|Title||Family Member Death and Subjective Life Expectancy Among Black and White Older Adults.|
|Publication Type||Journal Article|
|Year of Publication||Forthcoming|
|Authors||Donnelly, R, Umberson, DJ, Pudrovska, T|
|Journal||Journal of Aging and Health|
|Keywords||Bereavement, Mortality, Racial/ethnic differences|
OBJECTIVE: To examine whether exposure to family member deaths throughout the life course is associated with subjective life expectancy-a person's assessment of their own mortality risk-at age 65, with attention to differences by race.
METHOD: We analyzed 11 waves of data from a study of men and women above age 50 (Health and Retirement Study; n = 13,973).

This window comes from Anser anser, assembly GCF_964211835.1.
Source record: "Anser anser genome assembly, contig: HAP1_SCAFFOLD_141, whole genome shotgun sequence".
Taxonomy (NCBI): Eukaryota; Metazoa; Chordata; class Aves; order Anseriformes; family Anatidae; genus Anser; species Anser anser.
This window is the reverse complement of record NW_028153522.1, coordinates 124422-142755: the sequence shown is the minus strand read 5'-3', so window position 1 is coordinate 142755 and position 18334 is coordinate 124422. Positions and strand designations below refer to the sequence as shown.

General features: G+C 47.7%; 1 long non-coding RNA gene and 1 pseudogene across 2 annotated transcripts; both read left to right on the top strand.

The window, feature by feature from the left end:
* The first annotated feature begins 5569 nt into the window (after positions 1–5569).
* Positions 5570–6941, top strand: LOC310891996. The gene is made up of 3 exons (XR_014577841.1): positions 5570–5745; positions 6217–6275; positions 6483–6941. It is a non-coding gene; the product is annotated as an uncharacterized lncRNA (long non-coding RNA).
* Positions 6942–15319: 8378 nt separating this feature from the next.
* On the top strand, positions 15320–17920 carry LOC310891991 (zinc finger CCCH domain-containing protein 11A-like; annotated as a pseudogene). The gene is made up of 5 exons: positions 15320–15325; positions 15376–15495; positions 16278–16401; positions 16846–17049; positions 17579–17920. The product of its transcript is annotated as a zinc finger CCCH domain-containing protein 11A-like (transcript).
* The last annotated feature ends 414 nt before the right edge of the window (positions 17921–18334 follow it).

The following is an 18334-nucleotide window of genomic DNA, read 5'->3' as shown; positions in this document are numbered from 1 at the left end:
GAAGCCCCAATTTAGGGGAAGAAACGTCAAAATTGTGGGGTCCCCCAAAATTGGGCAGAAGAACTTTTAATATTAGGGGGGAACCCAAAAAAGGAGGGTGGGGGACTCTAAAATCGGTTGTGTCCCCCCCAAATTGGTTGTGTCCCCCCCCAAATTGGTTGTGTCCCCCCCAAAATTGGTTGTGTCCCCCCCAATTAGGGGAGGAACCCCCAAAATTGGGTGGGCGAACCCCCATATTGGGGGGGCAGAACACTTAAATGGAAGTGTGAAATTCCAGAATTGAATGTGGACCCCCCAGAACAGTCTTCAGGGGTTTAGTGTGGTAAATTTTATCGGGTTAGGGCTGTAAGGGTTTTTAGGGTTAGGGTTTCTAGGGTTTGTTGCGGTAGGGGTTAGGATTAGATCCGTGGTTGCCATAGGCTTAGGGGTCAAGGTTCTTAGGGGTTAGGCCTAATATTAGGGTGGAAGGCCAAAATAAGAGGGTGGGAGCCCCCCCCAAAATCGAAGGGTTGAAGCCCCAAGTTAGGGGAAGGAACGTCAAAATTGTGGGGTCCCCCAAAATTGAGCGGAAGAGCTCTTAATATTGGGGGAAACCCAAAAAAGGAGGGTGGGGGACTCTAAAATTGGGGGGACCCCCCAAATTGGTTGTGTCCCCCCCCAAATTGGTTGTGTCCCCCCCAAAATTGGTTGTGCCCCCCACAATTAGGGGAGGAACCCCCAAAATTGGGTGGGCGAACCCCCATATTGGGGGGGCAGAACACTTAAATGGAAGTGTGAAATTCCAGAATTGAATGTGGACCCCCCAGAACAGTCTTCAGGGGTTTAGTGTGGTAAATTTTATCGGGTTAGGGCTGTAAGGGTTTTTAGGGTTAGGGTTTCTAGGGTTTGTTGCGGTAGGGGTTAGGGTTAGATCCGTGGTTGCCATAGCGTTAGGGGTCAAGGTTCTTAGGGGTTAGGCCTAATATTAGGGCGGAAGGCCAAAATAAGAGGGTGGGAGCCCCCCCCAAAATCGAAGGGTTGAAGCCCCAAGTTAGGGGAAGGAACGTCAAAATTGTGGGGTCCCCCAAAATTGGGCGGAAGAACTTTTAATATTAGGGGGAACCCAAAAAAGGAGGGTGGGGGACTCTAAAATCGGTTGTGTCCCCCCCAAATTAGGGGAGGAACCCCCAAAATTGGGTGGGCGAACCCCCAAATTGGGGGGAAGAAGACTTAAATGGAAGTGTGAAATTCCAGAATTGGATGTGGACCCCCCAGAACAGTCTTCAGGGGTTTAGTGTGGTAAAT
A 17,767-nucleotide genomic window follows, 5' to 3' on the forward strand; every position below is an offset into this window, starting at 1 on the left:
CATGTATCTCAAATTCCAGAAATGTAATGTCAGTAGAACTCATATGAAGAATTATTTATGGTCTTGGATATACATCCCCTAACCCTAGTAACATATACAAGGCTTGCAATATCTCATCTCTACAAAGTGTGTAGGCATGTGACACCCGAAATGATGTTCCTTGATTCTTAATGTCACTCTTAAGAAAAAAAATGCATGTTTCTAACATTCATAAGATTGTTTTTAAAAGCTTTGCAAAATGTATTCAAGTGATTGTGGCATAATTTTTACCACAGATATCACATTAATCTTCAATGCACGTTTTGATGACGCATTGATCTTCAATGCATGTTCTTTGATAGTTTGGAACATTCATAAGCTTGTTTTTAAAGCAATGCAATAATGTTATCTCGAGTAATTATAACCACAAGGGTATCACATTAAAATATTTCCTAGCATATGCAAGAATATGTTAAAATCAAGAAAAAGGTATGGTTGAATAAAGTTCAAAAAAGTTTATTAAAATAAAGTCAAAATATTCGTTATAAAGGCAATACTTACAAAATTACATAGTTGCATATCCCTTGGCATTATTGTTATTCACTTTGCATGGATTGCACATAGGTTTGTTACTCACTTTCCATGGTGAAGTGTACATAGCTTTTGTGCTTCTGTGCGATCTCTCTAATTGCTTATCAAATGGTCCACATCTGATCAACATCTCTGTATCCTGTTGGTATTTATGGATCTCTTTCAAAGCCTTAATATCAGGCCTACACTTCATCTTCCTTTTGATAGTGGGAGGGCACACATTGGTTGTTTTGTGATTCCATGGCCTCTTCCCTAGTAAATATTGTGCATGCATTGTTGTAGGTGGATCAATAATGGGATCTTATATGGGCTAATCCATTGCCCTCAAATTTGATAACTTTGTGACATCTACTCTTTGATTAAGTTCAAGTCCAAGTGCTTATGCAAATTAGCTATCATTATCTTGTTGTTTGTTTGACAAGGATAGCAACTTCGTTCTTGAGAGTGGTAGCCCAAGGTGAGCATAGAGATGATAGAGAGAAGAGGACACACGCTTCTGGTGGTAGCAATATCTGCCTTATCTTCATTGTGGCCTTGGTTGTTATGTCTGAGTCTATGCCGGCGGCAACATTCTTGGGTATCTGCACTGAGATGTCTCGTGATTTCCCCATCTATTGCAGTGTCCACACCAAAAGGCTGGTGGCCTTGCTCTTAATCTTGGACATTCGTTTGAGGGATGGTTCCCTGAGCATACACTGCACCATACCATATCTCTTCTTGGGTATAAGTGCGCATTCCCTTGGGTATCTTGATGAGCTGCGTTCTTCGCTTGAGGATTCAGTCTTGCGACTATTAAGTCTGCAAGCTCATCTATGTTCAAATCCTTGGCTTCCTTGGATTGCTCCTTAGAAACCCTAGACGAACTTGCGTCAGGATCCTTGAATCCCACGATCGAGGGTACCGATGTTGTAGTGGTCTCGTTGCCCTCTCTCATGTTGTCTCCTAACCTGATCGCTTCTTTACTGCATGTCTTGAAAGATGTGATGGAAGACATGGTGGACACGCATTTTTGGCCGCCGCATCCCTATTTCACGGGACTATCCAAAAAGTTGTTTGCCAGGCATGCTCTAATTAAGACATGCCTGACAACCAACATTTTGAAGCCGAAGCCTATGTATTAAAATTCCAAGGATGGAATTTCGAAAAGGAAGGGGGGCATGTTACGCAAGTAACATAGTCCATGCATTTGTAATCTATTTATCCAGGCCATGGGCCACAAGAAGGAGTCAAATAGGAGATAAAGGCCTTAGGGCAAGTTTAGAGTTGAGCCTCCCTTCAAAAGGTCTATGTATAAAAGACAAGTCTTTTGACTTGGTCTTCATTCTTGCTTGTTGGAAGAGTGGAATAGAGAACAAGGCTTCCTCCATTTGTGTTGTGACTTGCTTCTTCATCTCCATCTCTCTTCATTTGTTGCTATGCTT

RESULTS: Experiencing the deaths of multiple family members before the respondent is 50 years old is negatively associated with subjective life expectancy at age 65.
DISCUSSION: Understanding the life-course predictors of older adults' subjective life expectancy is particularly important because survival expectations influence long-term planning, health, and longevity. Moreover, Black Americans are exposed to more family member deaths earlier in their life compared with White Americans, with implications for long-term health and well-being.
|User Guide Notes|
|Alternate Journal||J Aging Health|
|Grant List||P2C HD042849 / HD / NICHD NIH HHS / United States |
R01 AG054624 / AG / NIA NIH HHS / United States
T32 HD007081 / HD / NICHD NIH HHS / United States